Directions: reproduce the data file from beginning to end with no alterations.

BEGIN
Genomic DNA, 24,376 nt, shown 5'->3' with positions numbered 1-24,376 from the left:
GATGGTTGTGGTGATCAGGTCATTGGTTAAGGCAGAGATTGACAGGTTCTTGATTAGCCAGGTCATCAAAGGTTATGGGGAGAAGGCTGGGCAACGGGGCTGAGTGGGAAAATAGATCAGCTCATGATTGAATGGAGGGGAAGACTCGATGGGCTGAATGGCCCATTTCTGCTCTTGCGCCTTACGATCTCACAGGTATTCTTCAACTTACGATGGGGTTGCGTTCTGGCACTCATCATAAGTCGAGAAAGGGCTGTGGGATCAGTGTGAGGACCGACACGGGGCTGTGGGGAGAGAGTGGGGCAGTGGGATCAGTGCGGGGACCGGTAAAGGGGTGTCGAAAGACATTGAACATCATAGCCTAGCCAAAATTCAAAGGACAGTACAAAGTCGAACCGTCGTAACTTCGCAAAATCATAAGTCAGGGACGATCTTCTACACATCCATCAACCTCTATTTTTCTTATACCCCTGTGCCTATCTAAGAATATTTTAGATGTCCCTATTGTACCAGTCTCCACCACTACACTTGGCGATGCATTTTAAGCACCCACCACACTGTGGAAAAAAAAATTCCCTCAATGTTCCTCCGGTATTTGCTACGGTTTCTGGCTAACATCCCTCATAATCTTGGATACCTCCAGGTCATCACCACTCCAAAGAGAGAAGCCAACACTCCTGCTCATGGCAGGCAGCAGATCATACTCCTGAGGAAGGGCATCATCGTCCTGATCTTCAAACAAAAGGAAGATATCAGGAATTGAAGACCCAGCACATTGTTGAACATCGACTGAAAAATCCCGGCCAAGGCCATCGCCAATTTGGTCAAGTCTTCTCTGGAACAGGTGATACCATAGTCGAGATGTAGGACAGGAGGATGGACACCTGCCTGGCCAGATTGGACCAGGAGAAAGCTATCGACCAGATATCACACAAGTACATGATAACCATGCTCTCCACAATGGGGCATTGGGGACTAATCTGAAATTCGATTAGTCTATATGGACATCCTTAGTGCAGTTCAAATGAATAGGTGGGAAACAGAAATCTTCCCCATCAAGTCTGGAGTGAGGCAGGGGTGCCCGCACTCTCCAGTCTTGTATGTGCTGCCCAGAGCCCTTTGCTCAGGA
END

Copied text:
Genomic DNA, 24,376 nt, shown 5'->3' with positions numbered 1-24,376 from the left:
GATGGTTGTGGTGATCAGGTCATTGGTTAAGGCAGAGATTGACAGGTTCTTGATTAGCCAGGTCATCAAAGGTTATGGGGAGAAGGCTGGGCAACGGGGCTGAGTGGGAAAATAGATCAGCTCATGATTGAATGGAGGGGAAGACTCGATGGGCTGAATGGCCCATTTCTGCTCTTGCGCCTTACGATCTCACAGGTATTCTTCAACTTACGATGGGGTTGCGTTCTGGCACTCATCATAAGTCGAGAAAGGGCTGTGGGATCAGTGTGAGGACCGACACGGGGCTGTGGGGAGAGAGTGGGGCAGTGGGATCAGTGCGGGGACCGGTAAAGGGGTGTCGAAAGACATTGAACATCATAGCCTAGCCAAAATTCAAAGGACAGTACAAAGTCGAACCGTCGTAACTTCGCAAAATCATAAGTCAGGGACGATCTTCTACACATCCATCAACCTCTATTTTTCTTATACCCCTGTGCCTATCTAAGAATATTTTAGATGTCCCTATTGTACCAGTCTCCACCACTACACTTGGCGATGCATTTTAAGCACCCACCACACTGTGGAAAAAAAAATTCCCTCAATGTTCCTCCGGTATTTGCTACGGTTTCTGGCTAACATCCCTCATAATCTTGGATACCTCCAGGTCATCACCACTCCAAAGAGAGAAGCCAACACTCCTGCTCATGGCAGGCAGCAGATCATACTCCTGAGGAAGGGCATCATCGTCCTGATCTTCAAACAAAAGGAAGATATCAGGAATTGAAGACCCAGCACATTGTTGAACATCGACTGAAAAATCCCGGCCAAGGCCATCGCCAATTTGGTCAAGTCTTCTCTGGAACAGGTGATACCATAGTCGAGATGTAGGACAGGAGGATGGACACCTGCCTGGCCAGATTGGACCAGGAGAAAGCTATCGACCAGATATCACACAAGTACATGATAACCATGCTCTCCACAATGGGGCATTGGGGACTAATCTGAAATTCGATTAGTCTATATGGACATCCTTAGTGCAGTTCAAATGAATAGGTGGGAAACAGAAATCTTCCCCATCAAGTCTGGAGTGAGGCAGGGGTGCCCGCACTCTCCAGTCTTGTATGTGCTGCCCAGAGCCCTTTGCTCAGGA